In the autumn of 1795 high bread prices reinforced a demand for parliamentary reform and the London Corresponding Society held a mass open‐air meeting at Copenhagen House (Islington) on 26 October. Three days later, on his way to open Parliament, George III was hooted and the window of his coach shattered. Pitt's government responded with the Seditious Meetings Act (36 Geo. III c. 8), which forbade meetings of more than 50 people without prior permission from a magistrate.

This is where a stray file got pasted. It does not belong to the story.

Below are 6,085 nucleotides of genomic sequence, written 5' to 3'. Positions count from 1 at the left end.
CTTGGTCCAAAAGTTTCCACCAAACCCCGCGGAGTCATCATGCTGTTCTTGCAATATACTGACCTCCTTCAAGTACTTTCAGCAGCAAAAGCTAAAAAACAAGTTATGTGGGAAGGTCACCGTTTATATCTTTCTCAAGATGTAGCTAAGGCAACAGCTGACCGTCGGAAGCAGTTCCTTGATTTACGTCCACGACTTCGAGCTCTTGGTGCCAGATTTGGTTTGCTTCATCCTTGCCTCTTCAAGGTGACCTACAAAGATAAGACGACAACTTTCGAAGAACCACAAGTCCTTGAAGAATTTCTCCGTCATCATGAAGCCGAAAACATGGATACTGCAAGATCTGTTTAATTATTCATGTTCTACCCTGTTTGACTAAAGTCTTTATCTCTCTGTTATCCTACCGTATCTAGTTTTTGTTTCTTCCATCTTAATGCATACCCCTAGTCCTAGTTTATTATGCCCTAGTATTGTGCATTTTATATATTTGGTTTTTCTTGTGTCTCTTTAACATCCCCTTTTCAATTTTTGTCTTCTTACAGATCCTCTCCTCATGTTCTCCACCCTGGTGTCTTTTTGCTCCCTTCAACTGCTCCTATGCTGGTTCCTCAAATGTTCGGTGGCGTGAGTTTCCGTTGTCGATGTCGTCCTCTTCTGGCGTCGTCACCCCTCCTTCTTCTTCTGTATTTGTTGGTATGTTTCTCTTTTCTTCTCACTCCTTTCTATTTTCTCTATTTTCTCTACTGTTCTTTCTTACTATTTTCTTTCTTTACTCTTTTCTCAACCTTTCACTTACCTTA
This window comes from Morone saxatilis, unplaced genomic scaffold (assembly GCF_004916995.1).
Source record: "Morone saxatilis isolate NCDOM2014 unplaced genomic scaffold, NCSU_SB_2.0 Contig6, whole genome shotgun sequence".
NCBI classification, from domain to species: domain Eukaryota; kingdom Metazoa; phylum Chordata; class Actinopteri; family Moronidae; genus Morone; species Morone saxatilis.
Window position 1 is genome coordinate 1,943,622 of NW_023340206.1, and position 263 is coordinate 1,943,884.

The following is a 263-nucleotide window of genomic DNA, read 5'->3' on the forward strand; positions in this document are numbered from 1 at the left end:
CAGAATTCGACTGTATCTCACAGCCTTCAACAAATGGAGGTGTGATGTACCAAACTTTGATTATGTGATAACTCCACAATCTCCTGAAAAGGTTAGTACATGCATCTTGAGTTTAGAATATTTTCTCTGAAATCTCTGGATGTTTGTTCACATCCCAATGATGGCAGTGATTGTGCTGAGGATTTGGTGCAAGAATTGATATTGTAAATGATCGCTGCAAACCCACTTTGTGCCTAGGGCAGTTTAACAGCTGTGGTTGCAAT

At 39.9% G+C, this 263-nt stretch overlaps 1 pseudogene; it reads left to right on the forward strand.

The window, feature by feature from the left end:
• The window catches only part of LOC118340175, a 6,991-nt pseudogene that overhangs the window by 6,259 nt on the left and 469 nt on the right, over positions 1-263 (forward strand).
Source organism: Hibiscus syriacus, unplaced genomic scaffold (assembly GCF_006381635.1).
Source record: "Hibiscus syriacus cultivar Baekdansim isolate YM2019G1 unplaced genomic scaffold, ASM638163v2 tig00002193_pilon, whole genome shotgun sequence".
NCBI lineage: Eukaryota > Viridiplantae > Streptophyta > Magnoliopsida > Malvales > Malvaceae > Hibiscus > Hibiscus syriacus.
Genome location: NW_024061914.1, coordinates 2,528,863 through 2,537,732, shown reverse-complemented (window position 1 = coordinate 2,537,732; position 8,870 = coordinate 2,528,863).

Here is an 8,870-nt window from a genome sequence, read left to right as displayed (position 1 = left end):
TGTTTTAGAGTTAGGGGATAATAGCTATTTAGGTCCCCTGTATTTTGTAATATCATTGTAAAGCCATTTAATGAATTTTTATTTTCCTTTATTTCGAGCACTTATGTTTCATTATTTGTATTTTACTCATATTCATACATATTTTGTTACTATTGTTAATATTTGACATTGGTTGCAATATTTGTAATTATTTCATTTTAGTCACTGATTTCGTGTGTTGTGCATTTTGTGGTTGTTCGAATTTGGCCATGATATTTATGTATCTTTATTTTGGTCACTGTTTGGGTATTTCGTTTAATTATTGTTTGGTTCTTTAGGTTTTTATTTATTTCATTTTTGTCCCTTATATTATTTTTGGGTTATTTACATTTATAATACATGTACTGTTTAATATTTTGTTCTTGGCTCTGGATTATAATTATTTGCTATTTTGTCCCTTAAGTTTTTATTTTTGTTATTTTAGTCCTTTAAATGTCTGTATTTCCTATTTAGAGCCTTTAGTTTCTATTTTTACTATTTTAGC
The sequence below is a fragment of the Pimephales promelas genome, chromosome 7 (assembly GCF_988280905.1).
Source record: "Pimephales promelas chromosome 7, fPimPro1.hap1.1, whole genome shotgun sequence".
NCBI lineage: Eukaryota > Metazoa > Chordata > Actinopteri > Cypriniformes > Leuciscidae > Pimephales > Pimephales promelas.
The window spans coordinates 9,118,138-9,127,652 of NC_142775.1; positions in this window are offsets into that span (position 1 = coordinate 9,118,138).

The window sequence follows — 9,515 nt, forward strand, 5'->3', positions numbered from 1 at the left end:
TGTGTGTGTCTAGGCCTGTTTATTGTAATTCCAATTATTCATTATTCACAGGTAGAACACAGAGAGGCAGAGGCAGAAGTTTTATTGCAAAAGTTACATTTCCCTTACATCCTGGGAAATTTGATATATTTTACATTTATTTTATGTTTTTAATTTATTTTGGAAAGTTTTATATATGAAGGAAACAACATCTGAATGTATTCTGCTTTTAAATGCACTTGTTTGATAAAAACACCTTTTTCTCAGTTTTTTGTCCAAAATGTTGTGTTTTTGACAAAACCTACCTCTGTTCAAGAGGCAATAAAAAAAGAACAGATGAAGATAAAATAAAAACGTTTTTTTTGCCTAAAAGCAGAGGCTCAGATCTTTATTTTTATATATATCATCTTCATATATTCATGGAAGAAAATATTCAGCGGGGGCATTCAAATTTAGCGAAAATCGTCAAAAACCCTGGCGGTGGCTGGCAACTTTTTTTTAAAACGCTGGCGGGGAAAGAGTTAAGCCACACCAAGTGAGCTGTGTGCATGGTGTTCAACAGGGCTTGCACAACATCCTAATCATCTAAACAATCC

Subjects: British History.